The Daqartan value may also be changed via shortcut command-line parameters for use with multiple desktop icons when managing multiple devices.

The .ATN file information is specific to each sound card and should be the same even if you move it to another system. In principle, you should be able to use an .ATN file that was calibrated on another card of the same make and model, possibly obtained from another user. However, device numbering may be different depending on the system, so you may have to rename it from Daqarta0.ATN to Daqarta1.ATN, etc.

IMPORTANT: Some sound cards identify the outputs as different devices (Speaker or Headphones) depending on whether the headphone jack is in use. Each such output device must be calibrated separately (just like a separate sound card), and will result in a separate .ATN file. You must then choose the proper setup for your later Daqarta sessions.

Besides your sound card itself, you may want to connect external amplifiers or attenuators to your system. Daqarta uses the External Gain dialog to keep track of these, so it can report true input and output values.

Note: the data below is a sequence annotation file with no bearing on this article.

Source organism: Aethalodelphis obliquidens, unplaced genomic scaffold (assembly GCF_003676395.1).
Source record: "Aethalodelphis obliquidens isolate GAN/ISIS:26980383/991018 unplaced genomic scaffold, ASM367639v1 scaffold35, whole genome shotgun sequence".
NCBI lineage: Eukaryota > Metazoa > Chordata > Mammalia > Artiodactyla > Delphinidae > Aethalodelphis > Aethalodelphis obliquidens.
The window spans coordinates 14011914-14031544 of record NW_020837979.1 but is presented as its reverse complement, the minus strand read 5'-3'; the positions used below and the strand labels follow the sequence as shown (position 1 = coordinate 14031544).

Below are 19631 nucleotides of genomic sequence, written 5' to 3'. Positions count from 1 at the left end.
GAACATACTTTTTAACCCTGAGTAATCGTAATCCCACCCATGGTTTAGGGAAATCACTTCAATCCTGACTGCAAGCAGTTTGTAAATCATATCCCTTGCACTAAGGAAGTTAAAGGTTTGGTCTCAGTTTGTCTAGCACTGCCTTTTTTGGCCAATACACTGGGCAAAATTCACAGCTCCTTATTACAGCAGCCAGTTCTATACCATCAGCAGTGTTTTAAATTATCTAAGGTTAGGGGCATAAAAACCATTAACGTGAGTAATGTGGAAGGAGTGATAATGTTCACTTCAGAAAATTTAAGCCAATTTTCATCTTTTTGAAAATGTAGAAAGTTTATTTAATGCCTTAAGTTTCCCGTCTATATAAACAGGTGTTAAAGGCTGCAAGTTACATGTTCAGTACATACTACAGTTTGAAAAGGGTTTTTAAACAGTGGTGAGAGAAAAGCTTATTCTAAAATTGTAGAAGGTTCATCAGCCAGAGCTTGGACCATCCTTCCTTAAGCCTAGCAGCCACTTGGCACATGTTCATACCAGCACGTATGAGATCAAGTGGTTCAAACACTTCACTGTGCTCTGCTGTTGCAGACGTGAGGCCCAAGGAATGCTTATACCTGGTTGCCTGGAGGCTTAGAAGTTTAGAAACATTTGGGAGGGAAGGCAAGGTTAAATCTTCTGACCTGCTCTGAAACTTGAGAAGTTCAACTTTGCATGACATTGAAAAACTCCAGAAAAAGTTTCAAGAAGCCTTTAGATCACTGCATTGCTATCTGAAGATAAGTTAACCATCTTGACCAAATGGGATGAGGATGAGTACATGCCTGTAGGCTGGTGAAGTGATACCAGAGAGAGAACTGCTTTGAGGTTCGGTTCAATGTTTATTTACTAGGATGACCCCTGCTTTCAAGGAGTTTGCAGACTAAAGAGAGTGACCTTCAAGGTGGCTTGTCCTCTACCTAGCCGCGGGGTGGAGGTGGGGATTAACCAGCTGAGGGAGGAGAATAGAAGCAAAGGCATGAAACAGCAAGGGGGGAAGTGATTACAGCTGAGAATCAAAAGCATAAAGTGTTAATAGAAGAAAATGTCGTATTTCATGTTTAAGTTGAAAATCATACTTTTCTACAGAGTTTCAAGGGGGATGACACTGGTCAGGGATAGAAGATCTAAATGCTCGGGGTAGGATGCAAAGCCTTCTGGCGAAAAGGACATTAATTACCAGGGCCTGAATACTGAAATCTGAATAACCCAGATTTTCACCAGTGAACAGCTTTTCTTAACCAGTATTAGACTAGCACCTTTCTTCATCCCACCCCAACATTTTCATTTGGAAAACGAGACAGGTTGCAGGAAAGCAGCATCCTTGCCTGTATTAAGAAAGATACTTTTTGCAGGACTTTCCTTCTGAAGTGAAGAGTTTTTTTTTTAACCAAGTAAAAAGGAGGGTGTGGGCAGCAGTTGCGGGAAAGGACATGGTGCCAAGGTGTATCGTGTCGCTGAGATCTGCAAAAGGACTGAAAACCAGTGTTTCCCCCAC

For example, suppose your card's Line Input has a sensitivity of +/-1.00 volt at its most-sensitive setting. If you connect a +/-0.01 volt signal, it will span 1% of the full-scale Y axis when no display magnification is present, assuming a proper attenuator and range calibration. You will be able to read the amplitude of the signal using the cursor readouts, or estimate it visually from the Y-axis scale.

Now if you insert an x10 preamplifier on this line, the display will span 10% of the Y axis. If you don't tell Daqarta about the preamp via the External Gain dialog, the signal will appear as a +/-0.10 volt signal... 10 times larger than it really is at the input to the preamp.

The above calibration procedures insure that Daqarta can correctly measure input voltages or supply correct output voltages. But often you may be interested in some other variable than voltage. For example, a microphone converts sound pressure to voltage, but you may prefer to see the signal as sound pressure. And you may want to see that pressure signal without any irregularities caused by the microphone frequency response.

The User Units dialog lets you tell Daqarta how to convert volts to any unit of your choice, either by supplying a unit name and conversion factor, or by loading a calibration (.CAL or .FRD) file that includes that information plus a frequency response.